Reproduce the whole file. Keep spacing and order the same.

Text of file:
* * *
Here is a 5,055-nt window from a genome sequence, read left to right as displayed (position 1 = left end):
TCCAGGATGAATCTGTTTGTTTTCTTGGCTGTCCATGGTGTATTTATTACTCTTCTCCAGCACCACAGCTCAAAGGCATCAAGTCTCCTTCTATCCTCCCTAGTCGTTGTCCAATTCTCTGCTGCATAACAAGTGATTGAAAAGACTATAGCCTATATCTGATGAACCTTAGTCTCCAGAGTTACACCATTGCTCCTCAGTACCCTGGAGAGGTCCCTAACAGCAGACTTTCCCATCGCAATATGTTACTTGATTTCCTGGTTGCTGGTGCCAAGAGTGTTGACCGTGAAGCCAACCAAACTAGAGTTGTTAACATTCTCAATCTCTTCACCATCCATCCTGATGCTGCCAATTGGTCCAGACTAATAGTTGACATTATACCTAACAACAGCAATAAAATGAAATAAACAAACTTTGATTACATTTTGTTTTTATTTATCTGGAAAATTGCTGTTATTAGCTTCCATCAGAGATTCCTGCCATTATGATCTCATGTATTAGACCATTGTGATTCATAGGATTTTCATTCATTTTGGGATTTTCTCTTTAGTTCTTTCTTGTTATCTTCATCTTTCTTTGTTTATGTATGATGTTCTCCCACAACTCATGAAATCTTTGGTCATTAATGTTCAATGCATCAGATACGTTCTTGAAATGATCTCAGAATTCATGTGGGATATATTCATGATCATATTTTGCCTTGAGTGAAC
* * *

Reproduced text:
Here is a 5,055-nt window from a genome sequence, read left to right as displayed (position 1 = left end):
TCCAGGATGAATCTGTTTGTTTTCTTGGCTGTCCATGGTGTATTTATTACTCTTCTCCAGCACCACAGCTCAAAGGCATCAAGTCTCCTTCTATCCTCCCTAGTCGTTGTCCAATTCTCTGCTGCATAACAAGTGATTGAAAAGACTATAGCCTATATCTGATGAACCTTAGTCTCCAGAGTTACACCATTGCTCCTCAGTACCCTGGAGAGGTCCCTAACAGCAGACTTTCCCATCGCAATATGTTACTTGATTTCCTGGTTGCTGGTGCCAAGAGTGTTGACCGTGAAGCCAACCAAACTAGAGTTGTTAACATTCTCAATCTCTTCACCATCCATCCTGATGCTGCCAATTGGTCCAGACTAATAGTTGACATTATACCTAACAACAGCAATAAAATGAAATAAACAAACTTTGATTACATTTTGTTTTTATTTATCTGGAAAATTGCTGTTATTAGCTTCCATCAGAGATTCCTGCCATTATGATCTCATGTATTAGACCATTGTGATTCATAGGATTTTCATTCATTTTGGGATTTTCTCTTTAGTTCTTTCTTGTTATCTTCATCTTTCTTTGTTTATGTATGATGTTCTCCCACAACTCATGAAATCTTTGGTCATTAATGTTCAATGCATCAGATACGTTCTTGAAATGATCTCAGAATTCATGTGGGATATATTCATGATCATATTTTGCCTTGAGTGAAC